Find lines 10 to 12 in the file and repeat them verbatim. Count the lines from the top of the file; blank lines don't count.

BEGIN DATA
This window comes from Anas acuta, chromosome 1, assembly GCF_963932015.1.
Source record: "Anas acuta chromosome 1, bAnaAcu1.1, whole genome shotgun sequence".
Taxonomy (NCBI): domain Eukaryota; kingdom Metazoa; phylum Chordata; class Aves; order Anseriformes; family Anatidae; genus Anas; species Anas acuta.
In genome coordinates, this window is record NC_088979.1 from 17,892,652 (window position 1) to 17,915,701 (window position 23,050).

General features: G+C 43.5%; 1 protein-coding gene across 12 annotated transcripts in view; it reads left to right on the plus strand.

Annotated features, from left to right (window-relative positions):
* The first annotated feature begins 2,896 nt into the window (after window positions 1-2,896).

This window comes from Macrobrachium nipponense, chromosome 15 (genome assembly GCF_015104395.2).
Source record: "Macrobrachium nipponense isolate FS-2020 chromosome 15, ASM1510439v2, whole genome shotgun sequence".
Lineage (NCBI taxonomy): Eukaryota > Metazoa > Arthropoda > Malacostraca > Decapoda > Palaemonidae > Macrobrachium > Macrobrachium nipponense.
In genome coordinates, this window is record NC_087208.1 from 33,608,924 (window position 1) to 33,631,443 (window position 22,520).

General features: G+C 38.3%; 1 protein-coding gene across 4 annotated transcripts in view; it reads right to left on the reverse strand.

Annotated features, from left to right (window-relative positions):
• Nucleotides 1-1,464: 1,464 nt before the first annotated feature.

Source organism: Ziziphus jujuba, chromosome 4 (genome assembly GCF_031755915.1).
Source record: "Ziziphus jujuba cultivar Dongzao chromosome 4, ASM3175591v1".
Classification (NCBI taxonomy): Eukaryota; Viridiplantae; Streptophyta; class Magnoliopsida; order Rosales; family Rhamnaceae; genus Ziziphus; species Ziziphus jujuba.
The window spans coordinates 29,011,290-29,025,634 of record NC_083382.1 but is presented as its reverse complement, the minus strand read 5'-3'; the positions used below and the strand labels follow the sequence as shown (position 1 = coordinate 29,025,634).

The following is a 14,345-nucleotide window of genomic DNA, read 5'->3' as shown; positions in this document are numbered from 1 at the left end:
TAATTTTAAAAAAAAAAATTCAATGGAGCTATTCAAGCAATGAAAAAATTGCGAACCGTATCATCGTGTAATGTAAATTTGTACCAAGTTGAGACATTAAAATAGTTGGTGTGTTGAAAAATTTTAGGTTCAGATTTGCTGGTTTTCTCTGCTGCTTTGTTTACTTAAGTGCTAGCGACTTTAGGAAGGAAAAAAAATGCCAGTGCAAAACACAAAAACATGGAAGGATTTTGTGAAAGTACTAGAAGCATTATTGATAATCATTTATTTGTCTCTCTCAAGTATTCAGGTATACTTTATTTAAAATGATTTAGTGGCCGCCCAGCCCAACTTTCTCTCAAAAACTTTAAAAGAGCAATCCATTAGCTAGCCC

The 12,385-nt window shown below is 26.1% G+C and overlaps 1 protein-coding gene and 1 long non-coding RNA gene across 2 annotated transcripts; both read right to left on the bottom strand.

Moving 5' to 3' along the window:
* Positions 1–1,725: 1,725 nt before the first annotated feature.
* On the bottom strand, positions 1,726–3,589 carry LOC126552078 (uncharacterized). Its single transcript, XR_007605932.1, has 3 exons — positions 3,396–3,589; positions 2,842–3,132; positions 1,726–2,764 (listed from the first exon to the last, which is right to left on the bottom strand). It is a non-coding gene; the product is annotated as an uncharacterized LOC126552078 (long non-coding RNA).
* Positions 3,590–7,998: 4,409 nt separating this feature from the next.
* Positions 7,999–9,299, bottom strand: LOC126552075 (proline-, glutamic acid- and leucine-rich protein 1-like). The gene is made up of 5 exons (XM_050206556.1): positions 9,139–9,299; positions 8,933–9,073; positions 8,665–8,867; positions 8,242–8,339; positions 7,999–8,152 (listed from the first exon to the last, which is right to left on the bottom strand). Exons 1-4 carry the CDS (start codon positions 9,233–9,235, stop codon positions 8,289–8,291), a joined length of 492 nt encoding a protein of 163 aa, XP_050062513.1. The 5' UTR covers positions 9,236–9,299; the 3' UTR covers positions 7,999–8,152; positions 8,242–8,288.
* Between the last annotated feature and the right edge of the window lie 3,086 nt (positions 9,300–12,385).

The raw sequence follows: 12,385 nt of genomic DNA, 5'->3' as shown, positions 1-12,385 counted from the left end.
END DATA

Lineage (NCBI taxonomy): Eukaryota > Metazoa > Arthropoda > Malacostraca > Decapoda > Palaemonidae > Macrobrachium > Macrobrachium nipponense.
In genome coordinates, this window is record NC_087208.1 from 33,608,924 (window position 1) to 33,631,443 (window position 22,520).

General features: G+C 38.3%; 1 protein-coding gene across 4 annotated transcripts in view; it reads right to left on the reverse strand.